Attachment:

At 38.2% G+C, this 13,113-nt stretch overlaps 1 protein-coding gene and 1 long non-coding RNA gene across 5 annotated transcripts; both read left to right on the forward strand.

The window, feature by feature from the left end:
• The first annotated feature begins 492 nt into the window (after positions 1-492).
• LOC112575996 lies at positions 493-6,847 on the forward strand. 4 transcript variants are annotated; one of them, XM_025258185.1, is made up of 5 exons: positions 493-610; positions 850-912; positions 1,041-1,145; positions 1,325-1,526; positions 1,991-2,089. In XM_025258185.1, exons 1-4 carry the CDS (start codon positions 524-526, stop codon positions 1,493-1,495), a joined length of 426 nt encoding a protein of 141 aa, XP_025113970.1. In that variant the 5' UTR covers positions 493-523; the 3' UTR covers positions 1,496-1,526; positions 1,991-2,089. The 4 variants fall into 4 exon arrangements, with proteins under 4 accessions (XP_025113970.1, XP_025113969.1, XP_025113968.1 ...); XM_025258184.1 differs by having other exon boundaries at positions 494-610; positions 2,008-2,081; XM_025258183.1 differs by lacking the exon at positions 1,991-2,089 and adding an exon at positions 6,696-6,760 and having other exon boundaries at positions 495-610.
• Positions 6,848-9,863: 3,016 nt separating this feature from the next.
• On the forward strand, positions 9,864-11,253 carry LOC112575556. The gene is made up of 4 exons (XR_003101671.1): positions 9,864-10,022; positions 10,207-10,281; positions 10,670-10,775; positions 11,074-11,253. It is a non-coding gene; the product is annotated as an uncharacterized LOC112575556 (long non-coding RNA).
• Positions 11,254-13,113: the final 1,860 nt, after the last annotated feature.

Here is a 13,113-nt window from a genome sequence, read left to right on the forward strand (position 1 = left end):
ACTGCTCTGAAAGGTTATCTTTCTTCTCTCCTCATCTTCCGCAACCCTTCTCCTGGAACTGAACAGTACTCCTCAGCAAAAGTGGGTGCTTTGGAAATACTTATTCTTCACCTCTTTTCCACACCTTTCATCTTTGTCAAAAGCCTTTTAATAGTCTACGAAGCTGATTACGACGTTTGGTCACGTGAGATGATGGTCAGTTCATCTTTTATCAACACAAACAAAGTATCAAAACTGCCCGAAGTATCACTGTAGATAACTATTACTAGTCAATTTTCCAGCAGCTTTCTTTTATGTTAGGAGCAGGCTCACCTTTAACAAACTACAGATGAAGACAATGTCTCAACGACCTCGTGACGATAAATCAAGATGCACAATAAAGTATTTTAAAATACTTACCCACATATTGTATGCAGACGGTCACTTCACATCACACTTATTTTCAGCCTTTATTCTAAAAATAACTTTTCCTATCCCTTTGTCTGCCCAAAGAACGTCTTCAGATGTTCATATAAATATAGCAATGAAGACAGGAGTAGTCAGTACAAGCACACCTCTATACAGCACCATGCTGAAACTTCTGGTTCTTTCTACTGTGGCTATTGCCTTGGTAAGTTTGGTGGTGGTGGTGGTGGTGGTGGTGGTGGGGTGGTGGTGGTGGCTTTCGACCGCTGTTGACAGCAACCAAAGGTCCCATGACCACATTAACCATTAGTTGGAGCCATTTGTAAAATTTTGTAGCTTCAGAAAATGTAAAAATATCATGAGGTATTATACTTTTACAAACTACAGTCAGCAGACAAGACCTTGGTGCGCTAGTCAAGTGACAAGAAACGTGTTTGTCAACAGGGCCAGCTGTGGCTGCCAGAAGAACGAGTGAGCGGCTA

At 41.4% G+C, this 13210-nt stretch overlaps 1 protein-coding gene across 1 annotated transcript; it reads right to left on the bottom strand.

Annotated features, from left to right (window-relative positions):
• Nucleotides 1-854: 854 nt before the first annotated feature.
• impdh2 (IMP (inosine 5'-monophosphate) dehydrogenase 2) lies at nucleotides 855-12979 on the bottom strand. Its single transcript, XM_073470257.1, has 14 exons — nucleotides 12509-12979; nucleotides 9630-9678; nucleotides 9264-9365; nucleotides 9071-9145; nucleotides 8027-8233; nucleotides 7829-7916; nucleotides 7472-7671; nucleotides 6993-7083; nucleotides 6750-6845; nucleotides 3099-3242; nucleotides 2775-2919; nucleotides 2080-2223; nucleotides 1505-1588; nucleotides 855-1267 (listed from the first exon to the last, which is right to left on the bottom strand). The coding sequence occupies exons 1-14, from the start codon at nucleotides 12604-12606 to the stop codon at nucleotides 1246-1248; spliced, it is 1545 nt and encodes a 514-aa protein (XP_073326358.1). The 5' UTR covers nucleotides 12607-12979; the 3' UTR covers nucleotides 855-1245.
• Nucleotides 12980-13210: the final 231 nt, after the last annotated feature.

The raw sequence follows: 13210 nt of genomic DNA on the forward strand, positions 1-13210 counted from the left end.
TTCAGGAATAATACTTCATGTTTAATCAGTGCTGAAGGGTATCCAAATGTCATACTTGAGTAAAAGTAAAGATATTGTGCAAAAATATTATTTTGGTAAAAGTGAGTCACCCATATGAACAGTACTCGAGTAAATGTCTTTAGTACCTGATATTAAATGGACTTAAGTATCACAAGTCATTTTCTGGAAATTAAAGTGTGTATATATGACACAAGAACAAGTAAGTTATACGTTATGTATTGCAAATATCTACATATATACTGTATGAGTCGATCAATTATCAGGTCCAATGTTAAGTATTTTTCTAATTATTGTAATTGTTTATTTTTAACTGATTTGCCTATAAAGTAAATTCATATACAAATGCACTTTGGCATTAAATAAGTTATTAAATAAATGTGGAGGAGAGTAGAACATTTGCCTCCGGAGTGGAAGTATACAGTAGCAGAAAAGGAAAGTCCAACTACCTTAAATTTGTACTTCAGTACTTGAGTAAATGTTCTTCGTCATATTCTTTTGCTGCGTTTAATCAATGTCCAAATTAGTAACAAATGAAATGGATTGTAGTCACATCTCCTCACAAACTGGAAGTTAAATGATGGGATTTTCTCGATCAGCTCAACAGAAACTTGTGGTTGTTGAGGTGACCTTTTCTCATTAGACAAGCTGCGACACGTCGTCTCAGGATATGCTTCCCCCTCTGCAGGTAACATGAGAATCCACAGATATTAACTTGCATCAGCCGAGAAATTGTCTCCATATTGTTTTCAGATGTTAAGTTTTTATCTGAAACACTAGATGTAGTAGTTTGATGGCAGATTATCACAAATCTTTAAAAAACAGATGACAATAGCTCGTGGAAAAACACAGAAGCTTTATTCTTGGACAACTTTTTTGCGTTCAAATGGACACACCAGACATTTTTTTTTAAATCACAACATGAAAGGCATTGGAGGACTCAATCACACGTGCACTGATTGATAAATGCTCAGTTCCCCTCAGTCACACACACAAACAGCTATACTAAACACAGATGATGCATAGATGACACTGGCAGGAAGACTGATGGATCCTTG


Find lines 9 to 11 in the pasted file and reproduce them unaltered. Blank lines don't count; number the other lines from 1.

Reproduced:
ACTGCTCTGAAAGGTTATCTTTCTTCTCTCCTCATCTTCCGCAACCCTTCTCCTGGAACTGAACAGTACTCCTCAGCAAAAGTGGGTGCTTTGGAAATACTTATTCTTCACCTCTTTTCCACACCTTTCATCTTTGTCAAAAGCCTTTTAATAGTCTACGAAGCTGATTACGACGTTTGGTCACGTGAGATGATGGTCAGTTCATCTTTTATCAACACAAACAAAGTATCAAAACTGCCCGAAGTATCACTGTAGATAACTATTACTAGTCAATTTTCCAGCAGCTTTCTTTTATGTTAGGAGCAGGCTCACCTTTAACAAACTACAGATGAAGACAATGTCTCAACGACCTCGTGACGATAAATCAAGATGCACAATAAAGTATTTTAAAATACTTACCCACATATTGTATGCAGACGGTCACTTCACATCACACTTATTTTCAGCCTTTATTCTAAAAATAACTTTTCCTATCCCTTTGTCTGCCCAAAGAACGTCTTCAGATGTTCATATAAATATAGCAATGAAGACAGGAGTAGTCAGTACAAGCACACCTCTATACAGCACCATGCTGAAACTTCTGGTTCTTTCTACTGTGGCTATTGCCTTGGTAAGTTTGGTGGTGGTGGTGGTGGTGGTGGTGGTGGGGTGGTGGTGGTGGCTTTCGACCGCTGTTGACAGCAACCAAAGGTCCCATGACCACATTAACCATTAGTTGGAGCCATTTGTAAAATTTTGTAGCTTCAGAAAATGTAAAAATATCATGAGGTATTATACTTTTACAAACTACAGTCAGCAGACAAGACCTTGGTGCGCTAGTCAAGTGACAAGAAACGTGTTTGTCAACAGGGCCAGCTGTGGCTGCCAGAAGAACGAGTGAGCGGCTA

At 41.4% G+C, this 13210-nt stretch overlaps 1 protein-coding gene across 1 annotated transcript; it reads right to left on the bottom strand.

Annotated features, from left to right (window-relative positions):